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Tax analyst Sherry Cooley works on a client’s taxes at H&R Block in Roseburg on Thursday.

Tax preparers in Douglas County are still busy today as the 2017 tax season comes to a close.

Today is Tax Day, the last day to file taxes or to file an extension.

Arlee Woodhull of Woodhull Tax Service in Sutherlin, said it’s been a busy time for her and her colleague Connie Dotson, who runs North County Tax & Bookkeeping Service in the same building.

“She and I have certainly done quite well so we’re happy,” Woodhull said.

She said those wishing to file electronically have until midnight to do so, but those wanting to mail in a return must have it postmarked today, before the post offices close.

Carrie Harmon, agent and tax consultant for H&R Block in Roseburg, said this tax season has been busier than most.

“We have had an influx of people moving into our area so we’re super swamped this year,” Harmon said. She said many clients were concerned about the recent changes made to the tax code, but said most of those changes will be reflected in the 2018 tax season instead.

But for both the 2017 and 2018 season, taxpayers can deduct medical expenses that are more than 7.5 percent of their adjusted gross income, as opposed to the 2019 season, which will increase that threshold to 10 percent of their adjusted gross income.

The 2018 tax year will see many changes in the tax code, and Harmon said many people will benefit from the new tax law.

“For next year most people are going to see a tax decrease, because generally most are seeing about a 3 percent decrease, and their standard deduction will be doubling so they will see more of a refund,” Harmon said. “But that doesn’t account for everybody because there are a handful of people for whom certain things are going away.”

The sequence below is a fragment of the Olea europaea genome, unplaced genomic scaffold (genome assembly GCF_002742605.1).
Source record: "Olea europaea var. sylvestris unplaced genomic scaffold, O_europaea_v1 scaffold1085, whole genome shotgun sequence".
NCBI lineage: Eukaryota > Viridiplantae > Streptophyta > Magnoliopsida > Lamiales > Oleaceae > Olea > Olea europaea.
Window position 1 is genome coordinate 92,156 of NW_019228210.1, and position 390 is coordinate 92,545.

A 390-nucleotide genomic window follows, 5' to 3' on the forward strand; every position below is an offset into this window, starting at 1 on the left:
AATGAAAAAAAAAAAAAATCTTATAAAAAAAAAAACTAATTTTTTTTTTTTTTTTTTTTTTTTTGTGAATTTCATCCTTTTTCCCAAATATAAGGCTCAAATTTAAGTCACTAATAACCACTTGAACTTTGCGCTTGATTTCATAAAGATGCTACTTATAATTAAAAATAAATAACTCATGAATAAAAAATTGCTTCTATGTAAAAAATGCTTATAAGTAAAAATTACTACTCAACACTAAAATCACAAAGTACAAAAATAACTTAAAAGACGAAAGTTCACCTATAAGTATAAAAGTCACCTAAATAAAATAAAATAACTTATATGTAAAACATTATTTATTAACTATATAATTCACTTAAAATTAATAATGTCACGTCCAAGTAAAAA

But Woodhull said the new rules could leave taxpayers with a negative surprise next year.

“The 2018 law has many ups and downs,” Woodhull said. “Lots of people think it’s going to really help them, and a lot are going to be disappointed.”

She said a number of itemized deductions are going away, including work-related expenses. As employees, taxpayers will no longer be able to deduct the cost of steel-toed boots they bought to work in a factory, rain gear they bought specifically to work outside, or their employee union dues.

Woodhull said the doubling of the standard deduction as written in the new tax law is not going to be as helpful as some may think because personal exemptions will be cut.

“If you have a married couple with three kids, that’s five times $4,200 that is gone,” Woodhull said. “That deduction is gone, which is just about what your standard deduction is going to be.”

Woodhull said the tax law changes are massive, and she will be consulting with all her clients about how the 2018 changes are going to affect their returns.

“It’s not going to be business as usual,” Woodhull said. “If they’ve been doing their own returns for years and feel comfortable with it, they better do some research now because it’s not going to be the same as it has been.”

Woodhull said these changes are not set in stone, as Congress has until midnight Dec. 31 to add changes.

For now, the tax preparers are busy helping people finish filing 2017 tax returns.

Harmon said today is also the last day to make amendments to 2014 tax documents, and that taxpayers should be aware of tax credits they may qualify for, such as Energy Credits for federal returns.

Woodhull Tax Service, which files electronically, will be filing extensions until midnight today. Extensions are for filing tax returns later, but those with extensions are still expected to pay their taxes when they’re due.

“We’re going crazy, every tax preparer in the national is going crazy,” Woodhull said. “That’s a normal state of affairs on the last two days.”

Reporter Emily Hoard can be reached at 541-957-4217 or ehoard@nrtoday.com. Or follow her on Twitter @hoard_emily.

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Business, Natural Resources and Outdoors Reporter

Emily Hoard is the business, outdoors and natural resources reporter for The News-Review. She can be reached at 541-957-4217 or by email at ehoard@nrtoday.com. Follow her on Twitter @hoard_emily.

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